Pocahontas. The most familiar Indian woman in American history, and maybe the most familiar of all Indians. But who is she, and why is she so familiar? To Paula Gunn Allen, one of her latest biographers, Pocahontas is medicine woman, spy, entrepreneur, and diplomat. To the previous generation's Charles Larson, she's "Every Indian, the archetypal Noble Savage." In the popular mind – think of Terrence Malick's 2006 film The New World – Pocahontas is still linked romantically, and erroneously, with John Smith. She's been called "the first lady of Virginia," "the Virgin Queen of the West," "a daughter of Eve," "a child of the forest," "an angel of peace," "the Indian Ceres," "the mother of us all," "Powhatan's tomboy," "Our Lady of the James," "the great Earth Mother of the Americas," and, if you'll look at the Epithets section, much, much more.
In truth, she's been all things to all people. Used and abused. Since the beginning of the 18th century, Pocahontas has been the subject of a cultural industry. In many ways, this woman, about whom so very little is actually known, and who has left not one word undeniably her own on the historical record, is a complete product of the American imagination.
And what does she stand for? The story of her deliverance of John Smith, itself contested because of the discrepancy between Smith's 1608 and 1624 accounts, is one of our most cherished creation myths. If she had not saved Smith, himself the savior of Jamestown, would we be here today? Leslie Fiedler sees Pocahontas as the "symbol of the White man's reconciliation with our land and its first inhabitants." The painting of her baptism that hangs in our nation's holy of holies, the United States Capitol rotunda, is a sign, though the act of a hostage, of Indian acknowledgment of White superiority. But perhaps Melville captures her cultural function best in The Confidence Man, and we should not miss the irony of the source: "When I think of Pocahontas, I am ready to love Indians." Pocahontas good, ugh!
If ever an historical figure needs to be put on trial, it's Pocahontas. And, in fact, Custalow and Daniels' 2007 The True Story of Pocahontas, based on the oral history of the Mattaponi, is a stark witness for the prosecution.
The Pocahontas Archive provides the basis for such a trial. It is an ever-growing collection of materials relating to the study of Pocahontas (and, by association, John Smith, Jamestown, and early Virginia) from early America into 2009: histories, biographies, poems, plays, fiction, textbooks, movies, essays, dissertations, newspaper articles, children's books, paintings, sculpture, recordings, genealogies -- whatever has contributed to the shaping of the Pocahontas figure in our culture.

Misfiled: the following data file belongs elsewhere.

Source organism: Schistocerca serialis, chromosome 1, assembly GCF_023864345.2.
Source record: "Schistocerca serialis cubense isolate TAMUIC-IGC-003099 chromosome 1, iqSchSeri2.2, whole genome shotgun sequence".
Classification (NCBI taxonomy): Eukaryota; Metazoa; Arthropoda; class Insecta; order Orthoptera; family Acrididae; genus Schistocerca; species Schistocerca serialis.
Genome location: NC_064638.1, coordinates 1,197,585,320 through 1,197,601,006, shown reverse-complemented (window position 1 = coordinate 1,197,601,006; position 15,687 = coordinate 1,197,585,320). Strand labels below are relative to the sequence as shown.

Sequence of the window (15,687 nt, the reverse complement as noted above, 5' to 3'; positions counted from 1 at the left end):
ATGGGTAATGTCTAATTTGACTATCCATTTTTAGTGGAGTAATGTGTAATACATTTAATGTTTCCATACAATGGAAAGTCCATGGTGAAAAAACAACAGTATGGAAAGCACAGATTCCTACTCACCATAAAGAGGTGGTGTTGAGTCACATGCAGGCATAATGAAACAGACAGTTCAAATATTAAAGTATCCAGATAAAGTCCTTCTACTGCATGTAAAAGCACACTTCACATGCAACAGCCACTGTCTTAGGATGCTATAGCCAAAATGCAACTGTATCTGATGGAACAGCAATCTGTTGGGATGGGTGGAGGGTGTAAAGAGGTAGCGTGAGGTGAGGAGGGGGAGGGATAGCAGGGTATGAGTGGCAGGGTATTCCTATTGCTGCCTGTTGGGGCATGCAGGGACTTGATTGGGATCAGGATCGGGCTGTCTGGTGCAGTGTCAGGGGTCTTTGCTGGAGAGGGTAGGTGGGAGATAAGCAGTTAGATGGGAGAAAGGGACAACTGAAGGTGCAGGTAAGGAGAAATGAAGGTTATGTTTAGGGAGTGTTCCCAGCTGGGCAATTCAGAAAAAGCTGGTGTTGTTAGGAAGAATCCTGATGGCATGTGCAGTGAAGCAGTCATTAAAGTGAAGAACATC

The entries in the bibliography (nearly 2000 as of October 2009) are listed chronologically because my initial purpose for studying Pocahontas, influenced by the excellent work of Robert S. Tilton (Pocahontas: The Evolution of an American Narrative. Cambridge: Cambridge UP, 1994) and Anne Uhry Abrams (The Pilgrims and Pocahontas: Rival Myths of American Origin. Boulder: Westview Press, 1999), had to do with tracing representations of her over time.
The bibliography is fully searchable by any word in the citations, and there is a drop-down list of over thirty search categories of especial interest. As of October 2009, annotation of entries and links to full-text documents online, where available, is mainly complete through 1860. Immediate future plans for the bibliography include finishing the annotation and linking of all entries, as well as adding a comprehensive collection of both poems and plays about Pocahontas.
Eventually (though we seem to be entering a world in which everything will soon be available online!) all the photocopies of text documents I have been able to collect will be housed in the Special Collections department of the Lehigh University library, providing a convenient one-stop resource for students and scholars researching Pocahontas.
The image gallery now contains over 150 images of Pocahontas, and, like the text documents, this part of the archive will continue to grow over time, especially as more works in the past century pass out of copyright.
Other elements of the Pocahontas Archive include a timeline that combines biography, history, and landmarks of commentary; a section on teaching materials, for which we invite your contributions; a list of the legion of memorable epithets bestowed on her; a collection of all the texts where Pocahontas appeared or could have appeared on the historical record in and just after her lifetime; and an annotated bibliography of the debunking controversy.
Future plans include a section for essays contributed by users of the archive and a large collection of quotes -- "sound bites," I call them -- from primary and secondary sources that will provide a kind of oral history of Pocahontas representation as well as a rich research resource.
The resources of such libraries as the Virginia Historical Society, the American Antiquarian Society, the Library of Congress, Harvard University, Brown University, Princeton University, the University of Chicago, the Museum of Modern Art, and many more, as well as excellent online databases, were indispensable to the creation of this archive.
This work would not have been possible without the collaboration of Lehigh University's Interlibrary loan staff, and a very special thanks is due Patricia Ward -- truly an unsung but much appreciated partner on this long road.
No archive like this can be complete or without error. In the spirit of scholarly community that web technology encourages, I invite others to help make this list of Pocahontas materials ultimately as comprehensive and as accurate as possible by sending me additions, corrections, suggestions.
Edward J. Gallagher
Dept. of English